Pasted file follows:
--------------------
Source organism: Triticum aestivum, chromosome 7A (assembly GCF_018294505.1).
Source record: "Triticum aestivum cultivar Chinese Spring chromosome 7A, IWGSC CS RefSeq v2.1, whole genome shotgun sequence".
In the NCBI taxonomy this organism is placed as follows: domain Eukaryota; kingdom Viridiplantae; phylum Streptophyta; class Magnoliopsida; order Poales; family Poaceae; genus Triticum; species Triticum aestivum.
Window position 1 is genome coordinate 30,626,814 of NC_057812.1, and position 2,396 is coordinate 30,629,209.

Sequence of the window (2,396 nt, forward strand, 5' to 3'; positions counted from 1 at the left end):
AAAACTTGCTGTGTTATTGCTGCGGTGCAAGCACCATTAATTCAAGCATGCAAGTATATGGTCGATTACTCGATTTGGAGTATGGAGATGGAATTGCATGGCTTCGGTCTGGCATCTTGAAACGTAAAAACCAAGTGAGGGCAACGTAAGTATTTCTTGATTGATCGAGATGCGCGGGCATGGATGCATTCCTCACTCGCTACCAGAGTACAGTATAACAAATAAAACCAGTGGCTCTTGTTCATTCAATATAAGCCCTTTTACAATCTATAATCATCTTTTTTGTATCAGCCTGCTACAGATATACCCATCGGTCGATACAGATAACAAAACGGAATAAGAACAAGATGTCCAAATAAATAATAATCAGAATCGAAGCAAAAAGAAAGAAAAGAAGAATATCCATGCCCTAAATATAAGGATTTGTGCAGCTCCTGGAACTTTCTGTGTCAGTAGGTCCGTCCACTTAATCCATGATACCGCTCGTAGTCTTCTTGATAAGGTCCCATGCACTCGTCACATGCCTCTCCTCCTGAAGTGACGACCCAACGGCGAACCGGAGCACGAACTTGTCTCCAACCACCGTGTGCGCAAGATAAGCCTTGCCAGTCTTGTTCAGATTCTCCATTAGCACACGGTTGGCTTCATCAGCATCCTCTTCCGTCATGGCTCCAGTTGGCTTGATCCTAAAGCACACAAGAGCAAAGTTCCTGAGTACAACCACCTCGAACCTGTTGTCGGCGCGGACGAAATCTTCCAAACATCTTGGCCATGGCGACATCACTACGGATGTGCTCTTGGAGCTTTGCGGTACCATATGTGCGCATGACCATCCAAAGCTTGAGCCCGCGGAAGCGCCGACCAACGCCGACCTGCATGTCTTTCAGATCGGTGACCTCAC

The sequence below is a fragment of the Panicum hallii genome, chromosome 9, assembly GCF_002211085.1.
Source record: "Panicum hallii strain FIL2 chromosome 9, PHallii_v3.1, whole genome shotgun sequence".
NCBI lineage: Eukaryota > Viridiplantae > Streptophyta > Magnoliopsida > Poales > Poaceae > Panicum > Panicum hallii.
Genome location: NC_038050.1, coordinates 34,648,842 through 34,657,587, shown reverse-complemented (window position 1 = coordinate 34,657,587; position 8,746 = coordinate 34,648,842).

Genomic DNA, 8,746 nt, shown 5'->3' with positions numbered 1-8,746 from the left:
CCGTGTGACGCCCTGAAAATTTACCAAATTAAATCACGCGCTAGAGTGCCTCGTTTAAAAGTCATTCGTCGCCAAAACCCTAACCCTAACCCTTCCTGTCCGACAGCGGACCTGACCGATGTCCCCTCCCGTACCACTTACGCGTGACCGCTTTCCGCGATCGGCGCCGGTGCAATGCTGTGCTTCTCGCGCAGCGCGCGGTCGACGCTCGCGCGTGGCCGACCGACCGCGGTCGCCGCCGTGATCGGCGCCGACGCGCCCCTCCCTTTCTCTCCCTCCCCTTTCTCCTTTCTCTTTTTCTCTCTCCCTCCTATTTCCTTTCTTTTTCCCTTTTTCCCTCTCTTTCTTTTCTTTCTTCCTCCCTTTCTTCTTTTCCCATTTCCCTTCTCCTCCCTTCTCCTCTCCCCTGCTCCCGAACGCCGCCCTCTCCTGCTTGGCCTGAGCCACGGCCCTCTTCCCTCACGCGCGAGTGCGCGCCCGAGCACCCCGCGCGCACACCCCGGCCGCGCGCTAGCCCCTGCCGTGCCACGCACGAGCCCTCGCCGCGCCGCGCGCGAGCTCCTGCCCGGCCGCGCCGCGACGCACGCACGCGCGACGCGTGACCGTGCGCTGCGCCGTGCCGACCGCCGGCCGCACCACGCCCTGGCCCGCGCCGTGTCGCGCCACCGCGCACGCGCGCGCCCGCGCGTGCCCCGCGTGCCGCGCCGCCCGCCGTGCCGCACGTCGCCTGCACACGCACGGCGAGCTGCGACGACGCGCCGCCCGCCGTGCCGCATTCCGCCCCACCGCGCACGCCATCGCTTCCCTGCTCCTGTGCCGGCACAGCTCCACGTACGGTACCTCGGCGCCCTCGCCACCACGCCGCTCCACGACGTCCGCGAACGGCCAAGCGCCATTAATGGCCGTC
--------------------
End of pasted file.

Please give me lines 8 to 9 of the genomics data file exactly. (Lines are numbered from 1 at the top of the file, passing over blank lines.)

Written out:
Source record: "Panicum hallii strain FIL2 chromosome 9, PHallii_v3.1, whole genome shotgun sequence".
NCBI lineage: Eukaryota > Viridiplantae > Streptophyta > Magnoliopsida > Poales > Poaceae > Panicum > Panicum hallii.